I am reading a book on vispo coincidentally with the annual ELO conference – Electronic Literature Organization. I really dont know what vispo is/was but I did a deep dive into concrete poetry recently (visual poetry) and vispo appears to be a continuation or derivation of that. It also seems to coincide nicely with my current explorations into creative coding via letter generation.
As a young child I was captured by the magic of letters, symbols and alphabets far before I could read. And for me they did, and continue to have, a meaning beyond information (reading). A letter, for me, is imbued with meaning beyond being a letter of the alphabet. I have no idea why this is the case – but I know I am not alone in this since so many people have associated letters with numbers and symbols, archetypes and so forth.
On the first page of the Vispo book I am reading, Nico Vassilakis writes “letters lose their chemical word attraction, their ability to bond to one another; to cohere into words.” This is where I am right now in my creative code exploration of letters. What are letters as atoms – apart from words. Back at my apartment I have a book that looks at letters as if they were letters or chemical compounds.
This is an example of Systems Poetry – overlapping the grapheme with the chemical.
There is a question about reality. What is real about the letter? We can get into all sorts of thorny issues here, and category mistakes and what not. This is a metaphysical question. But when I play with letters in creative code, this is the core. What is real about the letter?
This reminds me of the imaginal realm. Is the imaginal realm real. Can it be shared with another consciousness or is it purely subjective. There are interactions between letters, addressed by kerning or spacing with artists like Aram Saroyan. And Crag Hill’s second essay in this Vispo collection touches on this. Then we move from the word to words – to the relationship between words, to the empty space, or the page. Mallarme used white space as silence – another quote from page 69 of the vispo collection in Mittenthal’s essay.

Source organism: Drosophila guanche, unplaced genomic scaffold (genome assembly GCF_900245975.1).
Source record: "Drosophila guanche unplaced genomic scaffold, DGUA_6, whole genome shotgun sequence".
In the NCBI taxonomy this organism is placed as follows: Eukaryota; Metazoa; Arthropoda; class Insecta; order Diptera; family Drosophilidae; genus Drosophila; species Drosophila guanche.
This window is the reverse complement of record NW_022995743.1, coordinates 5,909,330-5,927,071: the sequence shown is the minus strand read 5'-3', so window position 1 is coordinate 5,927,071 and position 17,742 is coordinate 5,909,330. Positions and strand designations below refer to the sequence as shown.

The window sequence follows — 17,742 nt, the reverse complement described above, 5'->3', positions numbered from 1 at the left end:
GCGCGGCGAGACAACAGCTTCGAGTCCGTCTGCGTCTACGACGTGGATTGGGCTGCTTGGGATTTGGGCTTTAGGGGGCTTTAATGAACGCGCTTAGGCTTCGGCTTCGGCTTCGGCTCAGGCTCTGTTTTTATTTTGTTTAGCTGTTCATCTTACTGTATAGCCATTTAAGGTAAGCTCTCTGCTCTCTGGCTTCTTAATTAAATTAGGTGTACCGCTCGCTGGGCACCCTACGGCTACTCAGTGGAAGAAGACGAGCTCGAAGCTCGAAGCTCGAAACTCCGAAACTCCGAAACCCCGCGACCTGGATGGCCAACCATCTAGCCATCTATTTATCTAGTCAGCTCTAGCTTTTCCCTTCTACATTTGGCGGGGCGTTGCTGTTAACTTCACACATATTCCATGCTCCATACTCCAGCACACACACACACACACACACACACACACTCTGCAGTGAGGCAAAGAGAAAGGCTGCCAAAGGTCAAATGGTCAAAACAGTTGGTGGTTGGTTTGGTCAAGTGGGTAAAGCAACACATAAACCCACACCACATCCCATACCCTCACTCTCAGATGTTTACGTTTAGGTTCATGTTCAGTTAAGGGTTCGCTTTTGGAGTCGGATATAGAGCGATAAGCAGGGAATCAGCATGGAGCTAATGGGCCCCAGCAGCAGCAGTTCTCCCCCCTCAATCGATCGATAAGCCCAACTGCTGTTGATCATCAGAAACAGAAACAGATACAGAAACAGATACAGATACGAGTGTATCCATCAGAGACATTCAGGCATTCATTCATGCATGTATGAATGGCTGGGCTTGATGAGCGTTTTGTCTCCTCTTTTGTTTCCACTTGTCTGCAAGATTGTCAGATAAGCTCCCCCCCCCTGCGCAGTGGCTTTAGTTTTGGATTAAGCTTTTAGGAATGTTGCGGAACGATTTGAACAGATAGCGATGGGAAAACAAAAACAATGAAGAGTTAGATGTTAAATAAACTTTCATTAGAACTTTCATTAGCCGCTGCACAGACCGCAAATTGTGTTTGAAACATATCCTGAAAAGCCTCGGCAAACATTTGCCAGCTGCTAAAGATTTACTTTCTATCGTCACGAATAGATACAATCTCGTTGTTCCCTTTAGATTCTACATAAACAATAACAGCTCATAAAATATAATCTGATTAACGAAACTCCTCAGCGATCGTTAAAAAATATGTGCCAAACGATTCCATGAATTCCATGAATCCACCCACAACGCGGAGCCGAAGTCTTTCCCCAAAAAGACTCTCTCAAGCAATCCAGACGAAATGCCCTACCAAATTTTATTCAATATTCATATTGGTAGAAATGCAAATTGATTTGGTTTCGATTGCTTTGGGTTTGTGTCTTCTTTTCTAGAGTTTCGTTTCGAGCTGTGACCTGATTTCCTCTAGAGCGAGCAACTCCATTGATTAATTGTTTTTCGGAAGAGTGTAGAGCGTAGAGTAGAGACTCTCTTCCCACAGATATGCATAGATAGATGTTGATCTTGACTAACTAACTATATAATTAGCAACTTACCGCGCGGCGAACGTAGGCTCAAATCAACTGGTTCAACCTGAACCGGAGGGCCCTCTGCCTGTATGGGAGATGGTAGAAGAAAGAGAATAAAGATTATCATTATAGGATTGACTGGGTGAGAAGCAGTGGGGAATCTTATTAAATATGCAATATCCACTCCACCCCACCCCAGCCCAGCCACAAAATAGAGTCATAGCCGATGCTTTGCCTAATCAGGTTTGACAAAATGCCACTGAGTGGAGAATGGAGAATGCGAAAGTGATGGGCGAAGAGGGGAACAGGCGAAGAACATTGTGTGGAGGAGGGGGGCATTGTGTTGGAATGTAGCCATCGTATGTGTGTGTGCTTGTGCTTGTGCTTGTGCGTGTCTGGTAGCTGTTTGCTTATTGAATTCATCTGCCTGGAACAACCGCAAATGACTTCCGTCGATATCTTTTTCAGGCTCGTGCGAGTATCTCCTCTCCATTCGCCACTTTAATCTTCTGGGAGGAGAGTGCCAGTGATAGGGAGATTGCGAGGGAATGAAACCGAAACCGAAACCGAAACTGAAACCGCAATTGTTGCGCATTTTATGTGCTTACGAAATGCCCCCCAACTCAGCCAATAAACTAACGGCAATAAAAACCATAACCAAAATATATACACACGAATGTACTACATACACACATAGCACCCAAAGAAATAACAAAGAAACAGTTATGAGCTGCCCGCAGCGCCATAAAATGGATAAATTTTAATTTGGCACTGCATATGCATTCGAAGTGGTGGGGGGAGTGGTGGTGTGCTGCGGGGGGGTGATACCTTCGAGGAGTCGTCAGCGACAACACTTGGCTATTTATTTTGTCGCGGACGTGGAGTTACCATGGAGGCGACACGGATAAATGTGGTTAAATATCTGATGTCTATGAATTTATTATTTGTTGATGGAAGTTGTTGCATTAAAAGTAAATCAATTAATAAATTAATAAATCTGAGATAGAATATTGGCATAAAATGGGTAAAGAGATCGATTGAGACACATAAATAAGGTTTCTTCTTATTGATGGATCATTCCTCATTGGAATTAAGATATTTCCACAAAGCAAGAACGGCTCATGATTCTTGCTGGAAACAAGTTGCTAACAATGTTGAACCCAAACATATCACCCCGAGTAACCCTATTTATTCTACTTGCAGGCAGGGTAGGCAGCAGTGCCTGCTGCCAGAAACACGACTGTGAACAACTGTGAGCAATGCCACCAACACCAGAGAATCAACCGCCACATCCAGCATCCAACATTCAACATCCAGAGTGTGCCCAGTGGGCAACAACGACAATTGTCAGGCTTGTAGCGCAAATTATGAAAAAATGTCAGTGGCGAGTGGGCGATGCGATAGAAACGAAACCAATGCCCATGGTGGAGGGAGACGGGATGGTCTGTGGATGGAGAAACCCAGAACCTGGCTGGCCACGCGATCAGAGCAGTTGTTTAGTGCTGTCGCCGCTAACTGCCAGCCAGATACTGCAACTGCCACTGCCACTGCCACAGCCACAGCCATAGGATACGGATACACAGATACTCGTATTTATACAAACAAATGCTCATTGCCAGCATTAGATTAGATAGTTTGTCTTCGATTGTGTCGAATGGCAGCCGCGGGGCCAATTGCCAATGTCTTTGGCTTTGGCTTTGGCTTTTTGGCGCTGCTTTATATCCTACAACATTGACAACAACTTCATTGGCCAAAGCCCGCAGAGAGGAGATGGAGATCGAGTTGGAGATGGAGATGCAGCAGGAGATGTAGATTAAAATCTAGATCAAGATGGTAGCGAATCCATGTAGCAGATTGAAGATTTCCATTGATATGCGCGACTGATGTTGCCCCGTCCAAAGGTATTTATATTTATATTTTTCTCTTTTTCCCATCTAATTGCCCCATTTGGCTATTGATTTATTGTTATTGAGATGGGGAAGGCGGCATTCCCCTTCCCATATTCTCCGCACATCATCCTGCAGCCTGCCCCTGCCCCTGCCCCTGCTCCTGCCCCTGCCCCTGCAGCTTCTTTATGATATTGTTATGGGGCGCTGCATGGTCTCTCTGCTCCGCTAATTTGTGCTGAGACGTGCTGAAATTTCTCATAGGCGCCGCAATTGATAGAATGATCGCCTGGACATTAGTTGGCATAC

There is also the breath, and the constraints provided by a typewriter – as explored by Charles Olsen. We can imagine the new constraints of css, or of pixels, of curves and points of OpenGL, of computer protocols, APIs, and forms. This is the breath of the computer, or of the cyborg (the human+computer).
In looking at lettering I am inspired by
Jesse Ferguson and letters of different sizes and rotations, of The Lions and letters integrated with illustrations, of Anatol Knotek which reminds me of my experiments from last week, of Petra Backogja which reminds me of concrete poetry, of the absolutely beautiful and magical Oded Ezer’s the message a movement of hebrew letters from 2D space to 3D space and into movement and animation (4D), of Bill DiMichele and Cecil Touchon and Jim Leftwich and experiments with tiles and matrices that I also am experimenting with, of Troy Lloyd who appears to reference Braille, Fernando Aguiar who brings text off the page and into life with translucent prints and natural environments, of James Yeary who makes me think of Sigils and James Joyce, and Derek Beaulieu – because I see how I can make something in this structure, of Gareth Jenkins and the creation of new letters and accents.
These are my inspirations this morning.